Tuesday, November 14, 2017
hmmmm - considering an uncomfortable probability
"Women have a tendency to look more to an authority/leadership for confirmation on decisions than men." By experience in training environments - a discovery made in specifically a force professional environment during training phases by a colleague. Is this statistically accurate? Does it apply in other professions? Don't know. Someday I may research all that but for now, don't need to because I can confirm - as uncomfortable as this may be to acknowledge - that in force-related industries I know this to be personally true.
Is this because it is a traditionally male paradigm? Do women, unconsciously perhaps, notice and wonder:
because there are so few women, and the majority of the leadership are men - maybe as a female - I better check with a guy to see if I'm thinking about XX in the right way. Maybe, the lack of women indicates the guys get this more than women do and so I shouldn't rely as much on my own judgment or intuition here...maybe...
I don't know. I haven't had those thoughts at a conscious level. When I worked in violence-prone environments I didn't look to the men for direction when someone was escalating because - in those environments -
a) I trusted my skill set
b) the roles in the environment had me in more of an "authority" position then most of the men I worked with. In other words, it was my job to make the call, not theirs.
But...personally on the mat - I know there were plenty of times I would question my ability to figure out what I was doing wrong when something wasn't working. I asked more questions than the guys.
The questions themselves aren't a solid metric of this though because as a whole, women are more discovery oriented and because of how our brains are wired, we see more connections between the points and we have a stronger drive to understand the "why". What the questions were about though, that's where the comment that kicked off this post is something I can relate to (ick, so much don't like the reality there).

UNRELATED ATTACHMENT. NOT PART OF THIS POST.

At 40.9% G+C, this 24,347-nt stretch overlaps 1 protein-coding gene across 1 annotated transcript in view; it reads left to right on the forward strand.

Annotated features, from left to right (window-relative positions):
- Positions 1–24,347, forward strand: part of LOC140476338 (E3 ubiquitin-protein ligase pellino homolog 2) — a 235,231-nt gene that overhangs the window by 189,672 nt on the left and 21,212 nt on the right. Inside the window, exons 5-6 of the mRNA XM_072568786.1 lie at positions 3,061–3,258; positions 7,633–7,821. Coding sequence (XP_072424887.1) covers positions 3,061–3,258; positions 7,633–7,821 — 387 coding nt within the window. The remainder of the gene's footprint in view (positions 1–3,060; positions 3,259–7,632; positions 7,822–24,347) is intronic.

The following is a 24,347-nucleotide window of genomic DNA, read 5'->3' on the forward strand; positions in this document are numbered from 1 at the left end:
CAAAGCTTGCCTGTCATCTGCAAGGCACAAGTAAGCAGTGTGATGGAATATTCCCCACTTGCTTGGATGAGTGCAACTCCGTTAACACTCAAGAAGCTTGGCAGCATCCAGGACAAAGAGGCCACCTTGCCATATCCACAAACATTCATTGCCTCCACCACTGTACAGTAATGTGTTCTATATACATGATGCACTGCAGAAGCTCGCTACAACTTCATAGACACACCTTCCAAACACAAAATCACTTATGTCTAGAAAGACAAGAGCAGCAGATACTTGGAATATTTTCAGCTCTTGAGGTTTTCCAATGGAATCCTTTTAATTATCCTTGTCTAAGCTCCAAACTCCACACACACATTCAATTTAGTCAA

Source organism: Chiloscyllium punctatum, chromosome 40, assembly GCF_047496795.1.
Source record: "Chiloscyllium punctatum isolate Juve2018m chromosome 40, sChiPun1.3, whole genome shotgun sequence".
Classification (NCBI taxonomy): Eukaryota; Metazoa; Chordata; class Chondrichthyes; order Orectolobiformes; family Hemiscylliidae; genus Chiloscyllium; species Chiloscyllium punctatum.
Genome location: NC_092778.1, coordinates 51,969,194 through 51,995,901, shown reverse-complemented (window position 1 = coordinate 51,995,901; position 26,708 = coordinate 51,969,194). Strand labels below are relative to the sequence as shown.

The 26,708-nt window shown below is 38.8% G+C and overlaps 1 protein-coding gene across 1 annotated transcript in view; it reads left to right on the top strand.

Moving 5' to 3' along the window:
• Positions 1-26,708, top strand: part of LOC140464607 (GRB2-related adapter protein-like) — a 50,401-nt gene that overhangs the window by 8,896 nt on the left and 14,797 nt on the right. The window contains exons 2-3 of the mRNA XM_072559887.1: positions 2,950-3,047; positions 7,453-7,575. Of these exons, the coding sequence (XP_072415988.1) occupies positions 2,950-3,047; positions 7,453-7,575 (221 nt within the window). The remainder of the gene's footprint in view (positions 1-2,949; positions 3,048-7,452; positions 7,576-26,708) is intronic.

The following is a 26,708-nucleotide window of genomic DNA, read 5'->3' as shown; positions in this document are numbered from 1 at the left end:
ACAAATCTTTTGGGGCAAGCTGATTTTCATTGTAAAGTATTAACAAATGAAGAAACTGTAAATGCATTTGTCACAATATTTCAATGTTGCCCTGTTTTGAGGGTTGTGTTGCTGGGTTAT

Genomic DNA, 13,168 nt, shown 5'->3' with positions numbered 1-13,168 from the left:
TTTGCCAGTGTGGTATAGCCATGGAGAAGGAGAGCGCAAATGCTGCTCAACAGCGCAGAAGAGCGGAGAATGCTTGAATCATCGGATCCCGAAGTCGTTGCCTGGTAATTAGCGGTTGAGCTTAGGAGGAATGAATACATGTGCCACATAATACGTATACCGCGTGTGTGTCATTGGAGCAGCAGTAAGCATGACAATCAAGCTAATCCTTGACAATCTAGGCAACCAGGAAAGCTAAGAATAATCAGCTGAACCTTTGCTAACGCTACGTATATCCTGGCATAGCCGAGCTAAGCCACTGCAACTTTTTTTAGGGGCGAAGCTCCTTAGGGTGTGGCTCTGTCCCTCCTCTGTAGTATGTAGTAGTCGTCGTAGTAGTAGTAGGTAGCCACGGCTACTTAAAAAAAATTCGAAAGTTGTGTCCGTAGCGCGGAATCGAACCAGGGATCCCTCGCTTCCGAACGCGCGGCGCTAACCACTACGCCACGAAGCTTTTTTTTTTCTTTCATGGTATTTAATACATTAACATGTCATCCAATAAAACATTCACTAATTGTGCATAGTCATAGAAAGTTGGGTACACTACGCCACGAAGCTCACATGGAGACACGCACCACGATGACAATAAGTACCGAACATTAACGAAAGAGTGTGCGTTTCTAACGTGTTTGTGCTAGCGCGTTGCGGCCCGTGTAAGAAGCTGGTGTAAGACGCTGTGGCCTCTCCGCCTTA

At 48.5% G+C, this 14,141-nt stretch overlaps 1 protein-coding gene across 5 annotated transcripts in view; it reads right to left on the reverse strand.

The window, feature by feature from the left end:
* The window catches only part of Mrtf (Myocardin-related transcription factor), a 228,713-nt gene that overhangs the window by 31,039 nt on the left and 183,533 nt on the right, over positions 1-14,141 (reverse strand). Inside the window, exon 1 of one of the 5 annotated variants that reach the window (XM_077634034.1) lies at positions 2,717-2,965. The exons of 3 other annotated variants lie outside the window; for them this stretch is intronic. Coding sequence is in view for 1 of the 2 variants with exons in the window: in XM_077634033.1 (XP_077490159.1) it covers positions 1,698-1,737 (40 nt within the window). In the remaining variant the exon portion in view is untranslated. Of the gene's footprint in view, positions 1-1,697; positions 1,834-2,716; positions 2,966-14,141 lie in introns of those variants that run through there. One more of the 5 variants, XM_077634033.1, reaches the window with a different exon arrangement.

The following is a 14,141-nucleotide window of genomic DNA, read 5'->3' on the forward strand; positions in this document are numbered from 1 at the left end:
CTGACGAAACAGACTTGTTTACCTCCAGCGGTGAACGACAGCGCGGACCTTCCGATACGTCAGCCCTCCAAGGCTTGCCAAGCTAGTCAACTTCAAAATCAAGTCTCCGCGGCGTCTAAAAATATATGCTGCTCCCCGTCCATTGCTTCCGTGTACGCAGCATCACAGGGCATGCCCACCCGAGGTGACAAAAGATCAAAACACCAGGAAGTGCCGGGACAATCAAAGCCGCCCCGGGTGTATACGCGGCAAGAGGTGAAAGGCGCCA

For a long time, I didn't trust my ability to figure out a solution on my own. I know of at least one situation where I followed a male training partner over the cliff in a martial-art mistake because we were the same rank and he was certain...and I wasn't.
I don't know how universally true the "Women have a tendency to look more to an authority/leadership for confirmation on decisions than men" reality is. It does seem to show up in force/violence related paradigms. And from a teaching/coaching in self-defense mindset it makes a particularly coaching approach even more relevant:
Good coaching often involves responding to a student's question "how do I fix this?" with "What do YOU think?" or some other form of encouragement that is basically designed to say hey...you can probably figure out a solution on your own. If there IS a gender metric and it does circle more around the force/violence industry and we want women to believe they can be their own bodyguards (to paraphrase a common marketing ploy) - then we need to coach the mindset early...and often.
As instructors we need to support her to look to herself to solve the problem. If we are preparing someone for a martial arts testing - all students need the coaching that will help them pass their test. This is different coaching. This is about performance and about looking "uniform" in how they move. Everyone's foot needs to HERE and everyone needs to move diagonally at a 45 degree angle. Everyone needs to.... because in a Martial Art we are training to the measure of the Art. In Self-Defense? Not so much. She needs to know she has -or can develop - the ability to think on the fly. She needs to trust she is as capable as the guys. Maybe even, that when it comes to high-speed problem solving, she might be naturally better at it because she adrenalizes more slowly.